Nearly a year after Grand Canyon University theology professor Dr. Toby Jennings complained about some members of the Black Lives Matter Movement, civil right leaders are calling for his termination.
Jennings issued an apology for his comments made at a theology conference in September 2016 last week. “The Black Lives Matter movement, we can’t even talk about it as the Black Lives Matter movement because it is not a monolith, that is, it does not look the same all across the board. You have folks who claim to participate in that on one side that are very thoughtful about the matter,” Jennings said in response to a question about Black Lives Matter. “They are very gracious and discerning and conversationally, dynamically dialoguing about the issue. They’re wanting to hear what somebody else has to say about it. And then you have people on the opposite extreme of that that frankly should be hung. And, yes, I did say that on video. They are saying things that are not helpful to any way, shape or form of human dignity or flourishing. That is not helpful to any conversation. That kind of rhetoric is not helpful to any conversation. And that’s what I mean by they should be hung. That’s not to say that I’m joining the rhetoric. But I’m saying that is not contributing to the conversation is what I mean by that. And then you have everybody in between. And so, when we talk about the Black Lives Matter movement, you have some who would support it, but what is it that you are supporting? I support facets of it. …”
GCU officials report that they have apologized to Black Lives Matter representatives and suspended Dr. Jennings. GCU issued a statement that read in part:
The reprehensible rhetoric in this statement is unacceptable and the University condemns it in the strongest terms. Leaders of the College that hosted this forum were aware of this offensive language at the time it was made and addressed it with the professor at the conclusion of the event. However, leaders within the College did not escalate the matter to University executives who were unaware of this incident until last week. Upon learning of this incident, and learning that a video replay of the forum had been posted online since the time of the forum, University executives immediately removed the video and, within 48 hours, met with local leaders of Black Lives Matter to apologize, assure them that this rhetoric does not reflect the actions or beliefs of the University as a whole, and to discuss this situation more fully.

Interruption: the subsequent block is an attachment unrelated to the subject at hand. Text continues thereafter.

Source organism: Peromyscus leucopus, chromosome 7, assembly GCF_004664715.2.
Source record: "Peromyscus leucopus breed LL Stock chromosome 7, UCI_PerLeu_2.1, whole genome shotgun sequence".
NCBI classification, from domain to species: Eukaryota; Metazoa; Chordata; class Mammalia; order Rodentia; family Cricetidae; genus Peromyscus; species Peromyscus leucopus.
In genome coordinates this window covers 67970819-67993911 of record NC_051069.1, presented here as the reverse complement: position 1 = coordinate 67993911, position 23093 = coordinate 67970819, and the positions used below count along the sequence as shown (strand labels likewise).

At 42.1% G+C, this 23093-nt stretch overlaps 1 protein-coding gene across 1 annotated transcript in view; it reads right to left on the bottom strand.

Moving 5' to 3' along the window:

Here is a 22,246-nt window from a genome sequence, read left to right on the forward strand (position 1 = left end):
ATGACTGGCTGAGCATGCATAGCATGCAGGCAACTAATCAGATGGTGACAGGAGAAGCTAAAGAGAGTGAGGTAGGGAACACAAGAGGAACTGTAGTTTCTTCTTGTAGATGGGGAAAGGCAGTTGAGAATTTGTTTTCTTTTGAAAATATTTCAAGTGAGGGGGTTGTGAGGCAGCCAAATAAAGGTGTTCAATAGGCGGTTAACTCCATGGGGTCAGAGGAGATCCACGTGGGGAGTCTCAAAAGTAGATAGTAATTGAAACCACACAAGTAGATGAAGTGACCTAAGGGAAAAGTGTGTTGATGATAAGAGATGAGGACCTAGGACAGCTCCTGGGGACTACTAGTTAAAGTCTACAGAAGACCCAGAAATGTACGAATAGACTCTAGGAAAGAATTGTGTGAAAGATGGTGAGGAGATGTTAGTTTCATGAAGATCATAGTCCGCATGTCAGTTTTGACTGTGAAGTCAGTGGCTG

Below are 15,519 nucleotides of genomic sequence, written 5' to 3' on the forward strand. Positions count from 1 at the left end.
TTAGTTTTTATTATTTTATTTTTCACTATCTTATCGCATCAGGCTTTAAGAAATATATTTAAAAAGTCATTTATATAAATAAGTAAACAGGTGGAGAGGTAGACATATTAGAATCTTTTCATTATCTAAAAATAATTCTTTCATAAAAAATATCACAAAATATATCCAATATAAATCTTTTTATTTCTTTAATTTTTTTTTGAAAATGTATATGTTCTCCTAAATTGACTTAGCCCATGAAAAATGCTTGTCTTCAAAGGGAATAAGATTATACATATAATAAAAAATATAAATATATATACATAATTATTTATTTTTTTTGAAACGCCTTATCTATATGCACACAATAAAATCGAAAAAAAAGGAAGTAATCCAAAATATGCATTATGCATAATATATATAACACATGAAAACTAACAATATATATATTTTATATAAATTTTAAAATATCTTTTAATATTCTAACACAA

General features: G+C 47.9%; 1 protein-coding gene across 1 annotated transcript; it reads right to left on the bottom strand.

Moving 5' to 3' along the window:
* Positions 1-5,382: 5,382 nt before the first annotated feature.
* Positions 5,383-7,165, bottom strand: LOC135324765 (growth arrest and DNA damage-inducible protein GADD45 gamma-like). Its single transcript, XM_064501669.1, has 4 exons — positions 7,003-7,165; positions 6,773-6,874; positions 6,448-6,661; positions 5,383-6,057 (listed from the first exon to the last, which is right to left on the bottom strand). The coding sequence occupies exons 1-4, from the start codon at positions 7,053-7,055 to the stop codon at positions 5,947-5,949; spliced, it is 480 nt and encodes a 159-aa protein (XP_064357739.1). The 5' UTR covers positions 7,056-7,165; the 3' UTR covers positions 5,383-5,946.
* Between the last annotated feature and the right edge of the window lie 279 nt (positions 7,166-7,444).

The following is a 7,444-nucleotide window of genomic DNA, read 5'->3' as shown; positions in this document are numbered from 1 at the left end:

The University wants to be clear that the professor’s rhetoric in no way reflects the heart of this University or its dedicated students, faculty and staff. The University’s President is leading an investigation into this incident and has met with the professor who made these statements, as well as the Dean of the College, who both agree it was completely inappropriate and who have issued an apology, in their own words, that can be viewed here. We have placed this professor on administrative leave until at least the end of the first semester while the University completes its investigation.
As part of the University’s investigation so far, we have discovered that, prior to removing the video, it had been viewed 199 times and 85 individuals were present at the forum. As we continue our investigation, we will interview students who have attended this professor’s classes and students and guests who attended the forum to gain their perspective on this professor and this incident and why it was not brought to the attention of University executives sooner. In order to be completely transparent, a copy of the video replay is available here, and the discussion at issue begins at approximately 1:02:00. However, we suggest that the entire video be reviewed to understand the vital conversations that were occurring during this forum.